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A Slovenly Student

J. COMFORT.

This is the kind that vexes the very soul of every careful teacher, and is surely the kind that materially aids in the development of those peculiarities of character and that excess of temper which are supposed to distinguish musicians.

“Why, I did not think that he was a musician because he is just like other people.” One often hears just that or something quite like it, and if the slovenly pupil had a conscience it ought to trouble him much. How can a teacher refrain from inward groans shown by outward twitchings, etc., when day after day, week after week, and, alas! month after month he has to correct the same mistakes and preach the same sermon about carefulness?

In this one branch of study—music—success or failure might not matter much, for often there is no talent and scarcely the desire to get on, but every other undertaking, both great and small, will lack just the same amount of being perfect. Any pupil who is satisfied to play a little out of time or to sing a little out of tune forgets that he is not only making this one failure but that he is marking out a kind of work-thermometer, where his standard of perfection is plainly registered.

It is a courageous teacher that can even try to correct when there is not one single thing carefully prepared. So many faults can not be changed at once, and one or two taken out will not alter the whole mass of carelessness.

Pupils who are so lazy that they do nothing at all are less annoying, as there is always the hope that if they can be goaded on to do any work it may be good.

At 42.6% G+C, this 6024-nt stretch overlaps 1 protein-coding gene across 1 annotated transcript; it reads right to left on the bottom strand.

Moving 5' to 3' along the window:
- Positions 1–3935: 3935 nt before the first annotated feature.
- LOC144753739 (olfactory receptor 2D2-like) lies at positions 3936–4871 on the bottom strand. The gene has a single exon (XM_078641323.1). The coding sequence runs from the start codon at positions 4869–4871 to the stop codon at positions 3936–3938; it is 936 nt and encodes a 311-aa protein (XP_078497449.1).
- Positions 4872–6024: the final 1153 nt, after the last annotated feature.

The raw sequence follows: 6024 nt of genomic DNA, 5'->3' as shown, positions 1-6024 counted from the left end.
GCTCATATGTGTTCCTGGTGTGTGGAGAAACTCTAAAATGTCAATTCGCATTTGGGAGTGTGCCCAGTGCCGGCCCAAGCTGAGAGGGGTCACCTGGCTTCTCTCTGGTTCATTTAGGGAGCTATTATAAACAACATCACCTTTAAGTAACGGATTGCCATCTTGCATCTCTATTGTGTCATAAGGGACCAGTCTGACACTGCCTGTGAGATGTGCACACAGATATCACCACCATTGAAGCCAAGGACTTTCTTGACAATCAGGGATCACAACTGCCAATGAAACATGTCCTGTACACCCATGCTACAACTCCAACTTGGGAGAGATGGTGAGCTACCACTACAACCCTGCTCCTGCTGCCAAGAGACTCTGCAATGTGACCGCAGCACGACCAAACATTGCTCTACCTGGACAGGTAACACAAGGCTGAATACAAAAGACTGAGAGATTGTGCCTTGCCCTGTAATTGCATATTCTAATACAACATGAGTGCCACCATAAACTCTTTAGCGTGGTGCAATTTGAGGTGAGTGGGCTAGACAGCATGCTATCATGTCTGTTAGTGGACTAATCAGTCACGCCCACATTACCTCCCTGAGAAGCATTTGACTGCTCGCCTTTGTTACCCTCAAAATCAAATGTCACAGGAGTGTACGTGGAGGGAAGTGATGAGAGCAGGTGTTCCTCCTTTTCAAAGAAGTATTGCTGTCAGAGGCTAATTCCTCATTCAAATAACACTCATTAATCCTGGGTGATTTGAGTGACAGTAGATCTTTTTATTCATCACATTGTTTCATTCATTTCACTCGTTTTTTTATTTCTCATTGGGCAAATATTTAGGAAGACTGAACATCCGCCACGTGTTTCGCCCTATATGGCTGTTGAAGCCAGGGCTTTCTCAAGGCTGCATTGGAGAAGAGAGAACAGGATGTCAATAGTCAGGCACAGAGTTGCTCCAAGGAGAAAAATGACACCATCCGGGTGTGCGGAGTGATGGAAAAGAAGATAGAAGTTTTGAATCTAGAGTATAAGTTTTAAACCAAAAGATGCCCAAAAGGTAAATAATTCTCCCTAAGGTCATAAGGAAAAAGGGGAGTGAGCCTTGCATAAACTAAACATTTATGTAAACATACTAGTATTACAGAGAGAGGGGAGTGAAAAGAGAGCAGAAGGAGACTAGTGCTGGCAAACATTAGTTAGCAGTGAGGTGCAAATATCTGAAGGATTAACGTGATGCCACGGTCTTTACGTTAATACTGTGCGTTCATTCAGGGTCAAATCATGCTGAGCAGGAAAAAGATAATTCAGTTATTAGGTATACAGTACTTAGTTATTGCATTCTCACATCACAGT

The “good-enough” pupil must be a close relation of the slovenly one, for he is only a shade less trying; up to a certain point he works fairly well, but beyond that point he will not go; to all urging he replies that it is “good enough,” and so it may be for him, but that kind of work does not merit and seldom brings much financial gain. To be sure, one often does good work and gets but scant pay in money or reputation, yet there is a contentment that goes with thoroughness that becomes its own reward. Failure after one’s best efforts is sad enough, but it is infinitely more painful when it comes as a sure and positive result of one’s own carelessness and lack of application.

 

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You are reading A Slovenly Student from the July, 1898 issue of The Etude Magazine.

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